Plain stainless steel bands are available for less than $10. Titanium bands are also sturdy and very affordable.

5. Whistle/Personal Alarm

We don’t recommend carrying pepper spray when you travel, as it’s illegal in many countries (as well as on planes). However, having a whistle or other noise-making device can help scare away an attacker or draw the attention of others in an emergency.

This personal alarm has a backup whistle that you can use even if the battery dies, and it clips onto a purse or backpack. You can also buy a simple safety whistle such as this one from Fox 40.

6. First-Aid Kit

We recommend that every traveler bring a few medical necessities, but it’s even more essential when you don’t have a travel buddy to run down the street to the nearest pharmacy on your behalf.

Tips to Pack for a Winter Vacation

If you read travel publications and trawl the web for packing tips, you can find millions of words of sometimes commonsensical, sometimes scolding and generally somewhat vague advice on how to pack for a winter vacation. Don’t pack too much stuff, dress in layers, pack a hat and gloves — but you know all that stuff already.

winter vacation travel car suitcases packed
To help convert general packing advice into a usable packing list, I have some tricks you can use to help figure out where to start. We’re not talking about packing for a ski trip — that is its own special challenge — but most travelers should find these winter travel packing tactics simple, straightforward and useful for a more general vacation.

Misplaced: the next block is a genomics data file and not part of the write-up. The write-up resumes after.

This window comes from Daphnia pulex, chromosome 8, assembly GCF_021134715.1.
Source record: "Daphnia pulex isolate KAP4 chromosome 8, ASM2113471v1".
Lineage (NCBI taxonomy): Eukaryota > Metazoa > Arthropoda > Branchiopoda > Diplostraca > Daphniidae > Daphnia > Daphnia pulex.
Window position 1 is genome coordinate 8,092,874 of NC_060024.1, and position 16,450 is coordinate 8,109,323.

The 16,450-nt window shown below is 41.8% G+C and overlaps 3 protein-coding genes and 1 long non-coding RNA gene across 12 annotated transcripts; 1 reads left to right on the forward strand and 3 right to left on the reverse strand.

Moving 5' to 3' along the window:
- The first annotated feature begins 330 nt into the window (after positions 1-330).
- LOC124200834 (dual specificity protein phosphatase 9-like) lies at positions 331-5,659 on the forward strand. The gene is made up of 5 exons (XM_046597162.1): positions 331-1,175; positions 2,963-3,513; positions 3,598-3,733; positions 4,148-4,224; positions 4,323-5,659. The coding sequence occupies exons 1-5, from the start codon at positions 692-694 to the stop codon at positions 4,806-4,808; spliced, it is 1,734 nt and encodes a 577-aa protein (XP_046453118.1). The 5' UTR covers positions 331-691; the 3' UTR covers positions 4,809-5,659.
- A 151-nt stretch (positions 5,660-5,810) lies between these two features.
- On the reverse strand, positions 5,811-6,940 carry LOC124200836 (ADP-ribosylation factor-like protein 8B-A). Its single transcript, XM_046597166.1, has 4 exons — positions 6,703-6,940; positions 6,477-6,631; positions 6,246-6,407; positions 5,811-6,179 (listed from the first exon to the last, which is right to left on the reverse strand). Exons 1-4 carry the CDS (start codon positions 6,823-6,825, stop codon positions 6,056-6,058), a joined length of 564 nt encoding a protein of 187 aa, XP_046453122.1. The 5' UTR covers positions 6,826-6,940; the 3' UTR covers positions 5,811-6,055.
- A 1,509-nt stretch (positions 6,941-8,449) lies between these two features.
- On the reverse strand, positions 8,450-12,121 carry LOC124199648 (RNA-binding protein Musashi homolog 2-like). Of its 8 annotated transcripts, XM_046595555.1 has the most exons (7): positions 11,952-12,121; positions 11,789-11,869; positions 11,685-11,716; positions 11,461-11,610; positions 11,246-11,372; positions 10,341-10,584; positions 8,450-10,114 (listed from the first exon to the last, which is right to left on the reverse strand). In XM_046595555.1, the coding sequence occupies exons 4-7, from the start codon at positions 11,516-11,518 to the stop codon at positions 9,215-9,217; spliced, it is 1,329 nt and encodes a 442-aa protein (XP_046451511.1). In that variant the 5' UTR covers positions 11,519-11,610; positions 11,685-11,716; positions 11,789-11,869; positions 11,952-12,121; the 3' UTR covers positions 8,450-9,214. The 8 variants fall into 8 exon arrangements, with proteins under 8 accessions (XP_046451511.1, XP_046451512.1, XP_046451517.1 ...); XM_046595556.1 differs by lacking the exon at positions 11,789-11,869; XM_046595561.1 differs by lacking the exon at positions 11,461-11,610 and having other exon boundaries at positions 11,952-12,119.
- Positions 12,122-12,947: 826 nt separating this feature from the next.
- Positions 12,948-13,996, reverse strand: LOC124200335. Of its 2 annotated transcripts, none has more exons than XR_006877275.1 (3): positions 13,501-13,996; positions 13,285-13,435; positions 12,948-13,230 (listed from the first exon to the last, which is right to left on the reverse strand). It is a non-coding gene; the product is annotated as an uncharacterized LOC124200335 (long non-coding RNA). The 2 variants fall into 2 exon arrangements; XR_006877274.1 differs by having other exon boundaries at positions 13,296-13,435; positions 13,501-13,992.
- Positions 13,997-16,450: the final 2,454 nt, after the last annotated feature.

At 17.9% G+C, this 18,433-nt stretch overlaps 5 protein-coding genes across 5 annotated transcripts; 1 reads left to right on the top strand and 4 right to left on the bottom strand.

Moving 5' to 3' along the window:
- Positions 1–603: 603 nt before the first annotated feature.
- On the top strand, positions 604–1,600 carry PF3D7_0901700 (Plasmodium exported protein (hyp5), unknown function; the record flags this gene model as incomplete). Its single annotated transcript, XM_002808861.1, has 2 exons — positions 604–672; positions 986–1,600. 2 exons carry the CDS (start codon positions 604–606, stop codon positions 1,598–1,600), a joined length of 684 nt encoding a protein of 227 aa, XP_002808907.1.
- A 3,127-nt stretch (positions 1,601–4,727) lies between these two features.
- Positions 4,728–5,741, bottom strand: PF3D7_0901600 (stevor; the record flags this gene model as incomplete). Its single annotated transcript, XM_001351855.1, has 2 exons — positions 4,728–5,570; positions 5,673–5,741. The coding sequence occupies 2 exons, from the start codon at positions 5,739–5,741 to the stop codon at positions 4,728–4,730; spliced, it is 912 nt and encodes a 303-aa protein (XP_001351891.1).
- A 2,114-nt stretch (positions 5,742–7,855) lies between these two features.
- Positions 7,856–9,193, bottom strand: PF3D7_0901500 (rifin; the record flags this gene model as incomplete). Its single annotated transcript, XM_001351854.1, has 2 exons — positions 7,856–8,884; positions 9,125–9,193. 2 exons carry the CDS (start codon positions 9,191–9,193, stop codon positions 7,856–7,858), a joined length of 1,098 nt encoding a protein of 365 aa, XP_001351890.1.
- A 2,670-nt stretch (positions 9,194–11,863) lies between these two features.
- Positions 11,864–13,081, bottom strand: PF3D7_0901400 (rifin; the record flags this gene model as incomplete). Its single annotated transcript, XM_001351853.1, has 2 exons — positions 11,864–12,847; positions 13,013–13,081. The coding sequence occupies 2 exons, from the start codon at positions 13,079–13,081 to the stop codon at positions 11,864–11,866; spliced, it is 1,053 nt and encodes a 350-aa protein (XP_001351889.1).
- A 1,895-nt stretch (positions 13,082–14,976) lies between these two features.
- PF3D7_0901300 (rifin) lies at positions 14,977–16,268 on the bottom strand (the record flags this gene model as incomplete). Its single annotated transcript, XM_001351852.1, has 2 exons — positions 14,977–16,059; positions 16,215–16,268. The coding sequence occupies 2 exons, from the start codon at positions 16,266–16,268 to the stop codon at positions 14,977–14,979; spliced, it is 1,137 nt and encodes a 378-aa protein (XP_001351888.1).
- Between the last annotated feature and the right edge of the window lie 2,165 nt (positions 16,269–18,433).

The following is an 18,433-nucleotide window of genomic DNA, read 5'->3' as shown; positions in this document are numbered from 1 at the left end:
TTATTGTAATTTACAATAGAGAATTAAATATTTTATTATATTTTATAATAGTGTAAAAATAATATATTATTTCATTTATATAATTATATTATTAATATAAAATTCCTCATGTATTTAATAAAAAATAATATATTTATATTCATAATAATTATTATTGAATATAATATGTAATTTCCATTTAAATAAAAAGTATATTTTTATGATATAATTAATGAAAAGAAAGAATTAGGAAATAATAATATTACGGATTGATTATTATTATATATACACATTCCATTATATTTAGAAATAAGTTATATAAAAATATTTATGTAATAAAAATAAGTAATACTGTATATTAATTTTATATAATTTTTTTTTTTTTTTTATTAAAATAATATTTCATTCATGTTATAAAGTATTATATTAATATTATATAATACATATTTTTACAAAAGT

Hats — the Secret to Staying Warm

Back when I used to go to concerts that weren’t scheduled on Saturday mornings at 11 a.m., I went to a LOT of concerts, year round, mostly in the northeastern U.S. Wearing bulky clothes into a music bar, concert hall or jazz club isn’t that different than doing the same on an airplane. I learned that a light fleece and a warm hat were all I needed to get from car to club, through the line and back again without freezing on a city street in February — the same goes for sprints through airports, short walks for breakfast in the morning cold and more. If you don’t want to freeze your bum off, wear a good hat.

Requirements for a good travel hat:

– Covers your ears
– At least partly covers the back of your neck